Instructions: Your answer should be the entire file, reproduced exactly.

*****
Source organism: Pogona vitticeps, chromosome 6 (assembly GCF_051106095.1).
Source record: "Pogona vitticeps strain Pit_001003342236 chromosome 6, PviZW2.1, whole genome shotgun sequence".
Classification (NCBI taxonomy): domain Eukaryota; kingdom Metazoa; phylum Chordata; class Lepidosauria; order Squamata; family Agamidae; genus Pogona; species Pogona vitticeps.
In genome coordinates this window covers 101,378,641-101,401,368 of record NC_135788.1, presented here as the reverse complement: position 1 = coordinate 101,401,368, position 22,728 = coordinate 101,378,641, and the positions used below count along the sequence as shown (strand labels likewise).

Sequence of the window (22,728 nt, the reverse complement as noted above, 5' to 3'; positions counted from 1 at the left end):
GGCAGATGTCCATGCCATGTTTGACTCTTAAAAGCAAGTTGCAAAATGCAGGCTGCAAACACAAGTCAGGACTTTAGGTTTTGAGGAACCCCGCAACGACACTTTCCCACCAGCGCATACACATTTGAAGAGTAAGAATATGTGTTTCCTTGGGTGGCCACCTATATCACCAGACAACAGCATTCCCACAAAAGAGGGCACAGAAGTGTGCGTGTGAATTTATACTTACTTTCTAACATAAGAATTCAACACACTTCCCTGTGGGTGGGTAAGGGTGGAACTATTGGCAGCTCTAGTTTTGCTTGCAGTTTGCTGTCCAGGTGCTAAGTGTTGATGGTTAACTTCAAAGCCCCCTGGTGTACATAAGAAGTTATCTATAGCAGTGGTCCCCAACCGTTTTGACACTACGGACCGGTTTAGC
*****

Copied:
Source organism: Pogona vitticeps, chromosome 6 (assembly GCF_051106095.1).
Source record: "Pogona vitticeps strain Pit_001003342236 chromosome 6, PviZW2.1, whole genome shotgun sequence".
Classification (NCBI taxonomy): domain Eukaryota; kingdom Metazoa; phylum Chordata; class Lepidosauria; order Squamata; family Agamidae; genus Pogona; species Pogona vitticeps.
In genome coordinates this window covers 101,378,641-101,401,368 of record NC_135788.1, presented here as the reverse complement: position 1 = coordinate 101,401,368, position 22,728 = coordinate 101,378,641, and the positions used below count along the sequence as shown (strand labels likewise).

Sequence of the window (22,728 nt, the reverse complement as noted above, 5' to 3'; positions counted from 1 at the left end):
GGCAGATGTCCATGCCATGTTTGACTCTTAAAAGCAAGTTGCAAAATGCAGGCTGCAAACACAAGTCAGGACTTTAGGTTTTGAGGAACCCCGCAACGACACTTTCCCACCAGCGCATACACATTTGAAGAGTAAGAATATGTGTTTCCTTGGGTGGCCACCTATATCACCAGACAACAGCATTCCCACAAAAGAGGGCACAGAAGTGTGCGTGTGAATTTATACTTACTTTCTAACATAAGAATTCAACACACTTCCCTGTGGGTGGGTAAGGGTGGAACTATTGGCAGCTCTAGTTTTGCTTGCAGTTTGCTGTCCAGGTGCTAAGTGTTGATGGTTAACTTCAAAGCCCCCTGGTGTACATAAGAAGTTATCTATAGCAGTGGTCCCCAACCGTTTTGACACTACGGACCGGTTTAGC